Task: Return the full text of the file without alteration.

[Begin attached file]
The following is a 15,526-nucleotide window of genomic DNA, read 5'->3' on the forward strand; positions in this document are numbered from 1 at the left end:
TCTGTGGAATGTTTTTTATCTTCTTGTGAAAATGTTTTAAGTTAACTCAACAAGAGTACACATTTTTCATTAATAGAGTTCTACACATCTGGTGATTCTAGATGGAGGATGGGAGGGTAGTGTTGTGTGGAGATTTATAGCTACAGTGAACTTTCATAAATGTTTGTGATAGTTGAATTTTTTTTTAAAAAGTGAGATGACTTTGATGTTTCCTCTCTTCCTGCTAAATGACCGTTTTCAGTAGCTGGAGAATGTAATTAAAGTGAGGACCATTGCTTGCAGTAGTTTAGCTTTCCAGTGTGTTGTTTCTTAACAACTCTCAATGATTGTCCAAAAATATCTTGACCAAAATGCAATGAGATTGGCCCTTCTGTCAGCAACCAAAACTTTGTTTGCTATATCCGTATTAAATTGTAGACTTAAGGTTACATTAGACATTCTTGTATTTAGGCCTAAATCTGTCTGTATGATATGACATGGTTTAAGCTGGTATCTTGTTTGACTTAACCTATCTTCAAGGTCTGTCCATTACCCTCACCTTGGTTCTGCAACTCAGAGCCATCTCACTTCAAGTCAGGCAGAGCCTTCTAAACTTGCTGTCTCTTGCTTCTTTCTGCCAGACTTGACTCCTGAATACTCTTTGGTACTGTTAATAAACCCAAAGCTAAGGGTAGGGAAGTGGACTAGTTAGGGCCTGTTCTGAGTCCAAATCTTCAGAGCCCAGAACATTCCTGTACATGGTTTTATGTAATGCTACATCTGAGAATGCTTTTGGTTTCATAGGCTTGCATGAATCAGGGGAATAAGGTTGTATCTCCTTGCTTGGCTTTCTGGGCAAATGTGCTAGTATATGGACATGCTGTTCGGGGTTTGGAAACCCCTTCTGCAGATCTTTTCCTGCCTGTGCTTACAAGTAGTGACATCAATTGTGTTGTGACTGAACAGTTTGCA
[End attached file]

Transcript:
The following is a 15,526-nucleotide window of genomic DNA, read 5'->3' on the forward strand; positions in this document are numbered from 1 at the left end:
TCTGTGGAATGTTTTTTATCTTCTTGTGAAAATGTTTTAAGTTAACTCAACAAGAGTACACATTTTTCATTAATAGAGTTCTACACATCTGGTGATTCTAGATGGAGGATGGGAGGGTAGTGTTGTGTGGAGATTTATAGCTACAGTGAACTTTCATAAATGTTTGTGATAGTTGAATTTTTTTTTAAAAAGTGAGATGACTTTGATGTTTCCTCTCTTCCTGCTAAATGACCGTTTTCAGTAGCTGGAGAATGTAATTAAAGTGAGGACCATTGCTTGCAGTAGTTTAGCTTTCCAGTGTGTTGTTTCTTAACAACTCTCAATGATTGTCCAAAAATATCTTGACCAAAATGCAATGAGATTGGCCCTTCTGTCAGCAACCAAAACTTTGTTTGCTATATCCGTATTAAATTGTAGACTTAAGGTTACATTAGACATTCTTGTATTTAGGCCTAAATCTGTCTGTATGATATGACATGGTTTAAGCTGGTATCTTGTTTGACTTAACCTATCTTCAAGGTCTGTCCATTACCCTCACCTTGGTTCTGCAACTCAGAGCCATCTCACTTCAAGTCAGGCAGAGCCTTCTAAACTTGCTGTCTCTTGCTTCTTTCTGCCAGACTTGACTCCTGAATACTCTTTGGTACTGTTAATAAACCCAAAGCTAAGGGTAGGGAAGTGGACTAGTTAGGGCCTGTTCTGAGTCCAAATCTTCAGAGCCCAGAACATTCCTGTACATGGTTTTATGTAATGCTACATCTGAGAATGCTTTTGGTTTCATAGGCTTGCATGAATCAGGGGAATAAGGTTGTATCTCCTTGCTTGGCTTTCTGGGCAAATGTGCTAGTATATGGACATGCTGTTCGGGGTTTGGAAACCCCTTCTGCAGATCTTTTCCTGCCTGTGCTTACAAGTAGTGACATCAATTGTGTTGTGACTGAACAGTTTGCA